Each week, Bold and allied groups recap news and actions related to the proposed TransCanada Keystone XL tarsands pipeline. A new report is more cause for concern regarding inland oil spills, the President speaks out on the pipeline and Republicans continue to slow negotiations on the transportation bill with their misguided insistence that fast-tracking TransCanada’s tarsands pipeline be included…those stories and more below!

Weekly Action Ideas:

Contact the White House: We need to thank President Obama for reinforcing the basic facts–TransCanada’s project is an export pipeline and will do nothing to decrease gas prices. All TransCanada leaves us with is the risks to our land and water. Remind the President that Nebraska wants him to deny the pipeline permit (including Gov. Heineman, remember!)

Be a NEAT Neighbor: TransCanada’s land agents and the DEQ are out if full force to try and get landowners to “open the door” and let them on the land for “surveys.” This is a tactic used to get info they already have. You see, they just want to build a relationship so they can start to get info from you to use during negotiations. Read more about what you can do to protect your rights. We need more folks to sign-up to be a NEAT neighbor.

News + Developments:

In an AARP interview, President Obama states that Keystone XL is an export pipeline that will not reduce U.S. gas prices and acknowledges that the best way to keep gas prices low is to reduce demand. From the President: “they want to build a pipeline to pump from Canada to the Gulf of Mexico, where they can then export that oil all around the world. It’s not going to make a dent in gas prices here in the United States.”

The annual debate at Boys State and Girls State focused on the pipeline. I pushed back on every point Brad with AFP brought to the debate and made sure young leaders in the audience knew their voice matters in protecting our property rights, land and water.

This month’s Risk Analysis magazine found that there is a significant risk of oil spills at inland locations that threaten lakes, streams, and rivers. This study is particularly relevant as Nebraska determines the environmental impact of the Keystone XL tar sands pipeline. Currently, the Nebraska Department of Environmental Quality has no particular process or checklist for determining whether or not a pipeline is environmentally sound. USA Today reported on the findings saying, “Despite the attention paid to the 2010 Gulf of Mexico oil spill disaster, which released about 4.9 million barrels of oil into the Gulf of Mexico, the majority of oil spills, about 60%, are inland ones…The data in the study showed that inland crude oil spills occurred way more often near small towns of fewer than 10,000 people, accounting for 77% of the spills, which might raise concerns about response times to accidents. The study evaluated several dozen ‘high-risk’ watershed locations, rating them as two to five times as vulnerable to spills than the great mass of other watershed locations. ‘Mostly it is where there are pipelines,’ Brody says, not a big surprise.”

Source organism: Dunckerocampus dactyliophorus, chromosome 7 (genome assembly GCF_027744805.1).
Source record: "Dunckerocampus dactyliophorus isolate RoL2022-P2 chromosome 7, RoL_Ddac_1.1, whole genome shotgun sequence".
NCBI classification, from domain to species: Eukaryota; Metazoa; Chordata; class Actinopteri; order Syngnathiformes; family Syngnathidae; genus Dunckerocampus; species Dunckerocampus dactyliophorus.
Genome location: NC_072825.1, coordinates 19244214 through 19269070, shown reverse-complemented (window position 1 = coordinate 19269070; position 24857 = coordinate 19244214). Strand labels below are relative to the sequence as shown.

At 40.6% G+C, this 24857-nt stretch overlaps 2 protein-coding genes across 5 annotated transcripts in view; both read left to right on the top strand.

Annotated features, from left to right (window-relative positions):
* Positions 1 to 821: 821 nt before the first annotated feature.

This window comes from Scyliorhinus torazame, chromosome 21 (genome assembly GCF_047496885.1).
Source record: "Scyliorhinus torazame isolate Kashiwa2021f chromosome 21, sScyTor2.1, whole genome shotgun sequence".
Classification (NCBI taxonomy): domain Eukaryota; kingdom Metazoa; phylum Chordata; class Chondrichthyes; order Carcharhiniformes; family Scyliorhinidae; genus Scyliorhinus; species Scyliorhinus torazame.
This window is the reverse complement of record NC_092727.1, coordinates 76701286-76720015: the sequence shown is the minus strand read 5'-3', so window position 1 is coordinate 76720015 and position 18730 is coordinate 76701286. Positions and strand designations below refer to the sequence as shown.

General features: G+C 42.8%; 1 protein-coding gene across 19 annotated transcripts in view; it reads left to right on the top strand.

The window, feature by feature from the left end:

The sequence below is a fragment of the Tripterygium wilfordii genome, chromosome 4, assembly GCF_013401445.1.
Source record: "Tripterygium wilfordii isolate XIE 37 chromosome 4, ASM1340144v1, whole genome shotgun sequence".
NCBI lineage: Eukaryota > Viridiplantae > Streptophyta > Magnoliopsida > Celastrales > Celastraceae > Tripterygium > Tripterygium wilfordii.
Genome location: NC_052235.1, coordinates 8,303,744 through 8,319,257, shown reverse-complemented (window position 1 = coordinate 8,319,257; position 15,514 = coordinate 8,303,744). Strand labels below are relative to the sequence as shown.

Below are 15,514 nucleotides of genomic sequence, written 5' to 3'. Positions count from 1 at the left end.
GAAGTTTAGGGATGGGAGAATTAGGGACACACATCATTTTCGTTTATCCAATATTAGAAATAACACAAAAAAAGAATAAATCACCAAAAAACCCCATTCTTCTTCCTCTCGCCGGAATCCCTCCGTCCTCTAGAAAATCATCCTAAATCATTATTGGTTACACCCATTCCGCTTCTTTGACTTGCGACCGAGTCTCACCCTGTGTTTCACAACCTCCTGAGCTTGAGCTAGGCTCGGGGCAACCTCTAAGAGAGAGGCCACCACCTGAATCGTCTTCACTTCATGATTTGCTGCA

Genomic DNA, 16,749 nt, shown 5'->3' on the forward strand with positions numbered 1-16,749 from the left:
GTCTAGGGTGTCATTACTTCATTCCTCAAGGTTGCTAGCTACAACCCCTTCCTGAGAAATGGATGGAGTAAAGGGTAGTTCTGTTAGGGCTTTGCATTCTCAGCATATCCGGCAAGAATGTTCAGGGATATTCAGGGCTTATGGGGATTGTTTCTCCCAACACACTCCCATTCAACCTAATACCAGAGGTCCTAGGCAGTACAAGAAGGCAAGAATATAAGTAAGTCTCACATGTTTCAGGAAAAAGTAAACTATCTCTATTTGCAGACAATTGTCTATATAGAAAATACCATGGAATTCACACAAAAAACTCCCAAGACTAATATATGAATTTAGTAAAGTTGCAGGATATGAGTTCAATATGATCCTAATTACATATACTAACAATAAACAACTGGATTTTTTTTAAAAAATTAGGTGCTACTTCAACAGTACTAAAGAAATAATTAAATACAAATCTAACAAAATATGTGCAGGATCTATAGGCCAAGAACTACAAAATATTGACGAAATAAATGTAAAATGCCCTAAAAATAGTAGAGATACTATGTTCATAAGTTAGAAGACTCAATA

Senate conferees attempted to move forward negotiations on the transportation bill putting together a proposal for their House colleagues.  However, The Hill reports House Republicans “gave it an initially cool reception” because Senators Boxer and Inhofe, the bipartisan duo who pitched the plan, did not include a provision for the Keystone XL tar sands pipeline. While Republicans appear prepared to risk the passage of a necessary bill with their pet project, as the White House is threatening a veto of the bill if it includes the pipeline add-on. Politico’s Morning Transportation this week quoted White House spokesperson Matt Lehrich who said “the GOP needs to ‘put jobs and safety ahead of partisan politics.’” Anthony Swift of the NRDC agrees. Swift summed up why “Keystone has no place in the transportation bill” in an op-ed piece in the Hill.

In Case You Missed It:

Tarsands Graphic Video: Remember that great video by Willie Nelson and Chipolte about local food, well the Sierra Club released a graphic video this week, narrated by actor Joshua Jackson, called “The Dirtiest Oil on Earth” which illustrates the dangers of spills, destruction of natural areas, contamination of air and water supplies and political influence exerted by the oil industry to build pipeline projects designed to transport tar sands across the US to reach foreign markets. Post it on FB and Tweet away with the link.

Netroots Nation: With a great title “The Last Stand Against the XL Pipeline,” Esquire writer Charles Pierce stopped by the pipeline panel to get the updates on Nebraska and our collective fight. Thanks to Bill McKibben, Becky Bond, Kim Huynh, Brad Johnson and Ben Powless for a powerful panel. You can watch the video of the panel archived online.

EPA + TransCanada: It seems TransCanada is doing everything they can to avoid the EPA’s valid questions about water crossings for their Cushing/Texas Extension pipeline. An EPA letter that was once a mere blip on the radar for the Keystone XL oil pipeline may now be the last federal regulatory obstacle facing the controversial project. Landowner David Daniel is quoted, “We’re fed up with the tactics. We demand transparency. We demand EPA involvement.  And we demand that our concerns be openly and publicly addressed.”